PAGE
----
When it came time to think about college, she remembers looking for a balance between staying close to family and finding the academic opportunities she hoped would lead to a career in the international arena. Getting accepted to Barrett, The Honors College was the final push she needed to attend ASU. 

Now pursuing a major in global studies in the School of Politics and Global Studies, a minor in political science and a certificate in Islamic studies, Zanon is turning the interests she forged in high school into an academic path at The College. 

Zanon serves as the policy chair of ASU’s chapter of the gun control advocacy group March For Our Lives, and also meets with the Alexander Hamilton Club on campus when she has time. 

She said engaging with those organizations and living in a residence hall has helped her branch out as she starts her Sun Devil journey. 

“I think so far I’ve gotten over the worry of not making friends by forming relationships with the people on the same floor of my residence hall,” she said. “Clubs help too, because you’ve already established that common interest and it’s easier to build from there.” 

First-year student Francisco Cabrera is studying physics in The College's Department of Physics.

Francisco Abraham Cabrera says that hard times give students an opportunity to problem-solve and learn how to be independent.

Francisco Abraham Cabrera: Natural sciences

Francisco Abraham Cabrera grew up wanting to understand the physical world and our place within it.

“I’ve always been curious about the universe, how it works and the fact that we as humans are so insignificantly small, yet able to decipher so much,” he said.

Now, he’s turning his curiosity into a study as a physics major in The College’s Department of Physics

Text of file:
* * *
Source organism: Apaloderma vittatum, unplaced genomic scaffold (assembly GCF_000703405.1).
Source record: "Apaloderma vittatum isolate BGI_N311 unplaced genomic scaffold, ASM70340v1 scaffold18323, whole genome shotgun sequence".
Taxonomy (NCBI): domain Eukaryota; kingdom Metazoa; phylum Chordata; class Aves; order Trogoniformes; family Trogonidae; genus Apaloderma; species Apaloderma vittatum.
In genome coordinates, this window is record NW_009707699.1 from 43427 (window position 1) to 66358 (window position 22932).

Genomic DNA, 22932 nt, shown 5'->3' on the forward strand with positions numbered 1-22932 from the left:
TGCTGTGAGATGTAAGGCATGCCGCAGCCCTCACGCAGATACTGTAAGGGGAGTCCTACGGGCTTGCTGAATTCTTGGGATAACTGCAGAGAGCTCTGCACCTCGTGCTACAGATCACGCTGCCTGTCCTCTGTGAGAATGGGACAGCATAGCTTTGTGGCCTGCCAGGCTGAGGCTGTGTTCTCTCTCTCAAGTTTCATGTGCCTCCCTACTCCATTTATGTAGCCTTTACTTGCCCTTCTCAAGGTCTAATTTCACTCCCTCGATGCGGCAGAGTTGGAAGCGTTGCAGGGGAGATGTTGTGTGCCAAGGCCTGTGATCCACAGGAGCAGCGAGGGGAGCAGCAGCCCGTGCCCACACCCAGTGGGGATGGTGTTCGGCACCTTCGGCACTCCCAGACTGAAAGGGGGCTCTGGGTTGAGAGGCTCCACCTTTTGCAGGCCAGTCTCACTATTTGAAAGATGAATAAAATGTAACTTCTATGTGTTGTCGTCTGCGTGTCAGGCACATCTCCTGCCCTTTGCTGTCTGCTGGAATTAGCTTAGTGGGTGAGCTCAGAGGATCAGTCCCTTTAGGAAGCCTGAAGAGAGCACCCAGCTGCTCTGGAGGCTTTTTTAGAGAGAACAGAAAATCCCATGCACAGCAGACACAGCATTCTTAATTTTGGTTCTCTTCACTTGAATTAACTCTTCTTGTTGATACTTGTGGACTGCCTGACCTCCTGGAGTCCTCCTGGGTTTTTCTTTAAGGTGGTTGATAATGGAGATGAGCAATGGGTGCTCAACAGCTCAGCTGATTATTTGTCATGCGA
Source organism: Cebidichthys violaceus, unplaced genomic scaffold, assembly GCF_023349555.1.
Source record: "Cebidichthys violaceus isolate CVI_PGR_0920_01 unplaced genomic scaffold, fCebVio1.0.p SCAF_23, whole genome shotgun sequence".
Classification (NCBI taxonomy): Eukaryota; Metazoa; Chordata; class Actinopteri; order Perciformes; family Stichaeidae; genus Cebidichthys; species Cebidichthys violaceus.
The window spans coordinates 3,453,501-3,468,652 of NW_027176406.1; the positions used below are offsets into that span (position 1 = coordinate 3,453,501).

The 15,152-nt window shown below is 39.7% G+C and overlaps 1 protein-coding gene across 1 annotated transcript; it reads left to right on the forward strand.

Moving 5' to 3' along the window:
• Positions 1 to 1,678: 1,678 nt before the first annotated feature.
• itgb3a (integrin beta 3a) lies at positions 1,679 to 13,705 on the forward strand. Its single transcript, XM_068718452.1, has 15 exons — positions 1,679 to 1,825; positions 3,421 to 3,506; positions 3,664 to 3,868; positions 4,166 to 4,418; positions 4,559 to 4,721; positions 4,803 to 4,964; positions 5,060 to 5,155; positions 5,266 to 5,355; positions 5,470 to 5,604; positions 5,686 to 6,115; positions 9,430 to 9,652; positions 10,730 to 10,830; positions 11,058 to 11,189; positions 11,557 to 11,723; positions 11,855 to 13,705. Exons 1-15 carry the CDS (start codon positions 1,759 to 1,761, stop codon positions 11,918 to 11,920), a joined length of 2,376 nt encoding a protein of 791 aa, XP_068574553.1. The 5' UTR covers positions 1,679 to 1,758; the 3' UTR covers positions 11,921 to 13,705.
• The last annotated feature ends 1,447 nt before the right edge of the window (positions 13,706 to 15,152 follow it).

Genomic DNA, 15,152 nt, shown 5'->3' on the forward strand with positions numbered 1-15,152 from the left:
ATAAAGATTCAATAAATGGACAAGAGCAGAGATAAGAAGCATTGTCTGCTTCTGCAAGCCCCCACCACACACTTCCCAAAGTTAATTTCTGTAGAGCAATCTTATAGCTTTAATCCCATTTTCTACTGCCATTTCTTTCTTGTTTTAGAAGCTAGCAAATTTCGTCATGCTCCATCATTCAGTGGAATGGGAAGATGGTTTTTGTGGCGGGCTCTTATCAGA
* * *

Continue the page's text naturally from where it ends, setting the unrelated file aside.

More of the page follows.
Cabrera came to ASU as a part of The College’s College Assistance Migrant Program, an initiative at the School of Transborder Studies supporting Arizona students from migrant and seasonal farmworker backgrounds. He said meeting and working with other students in the program has helped him feel more at home on campus. And between socializing and classes, living in a residence hall has provided a space to wind down.

“I like living in my residence hall because I get to enjoy the quiet, at least during the week,” he said. “I also like going for walks in the evenings, kind of as a way to just realize that I’m here, at ASU.”

As the semester progresses, he said it’s important to remember how to problem-solve, and always strive toward solutions.

“I feel like no matter what your personality is, you’re going to be taught a lesson in independence here,” he said. “There are going to be hard times, but eventually you’re going to figure it out — I think it’s important to remember you're at ASU for a reason.” 

Top photo: The College of Liberal Arts and Sciences moved into a new home at Armstrong Hall last year. 

Writer , The College of Liberal Arts and Sciences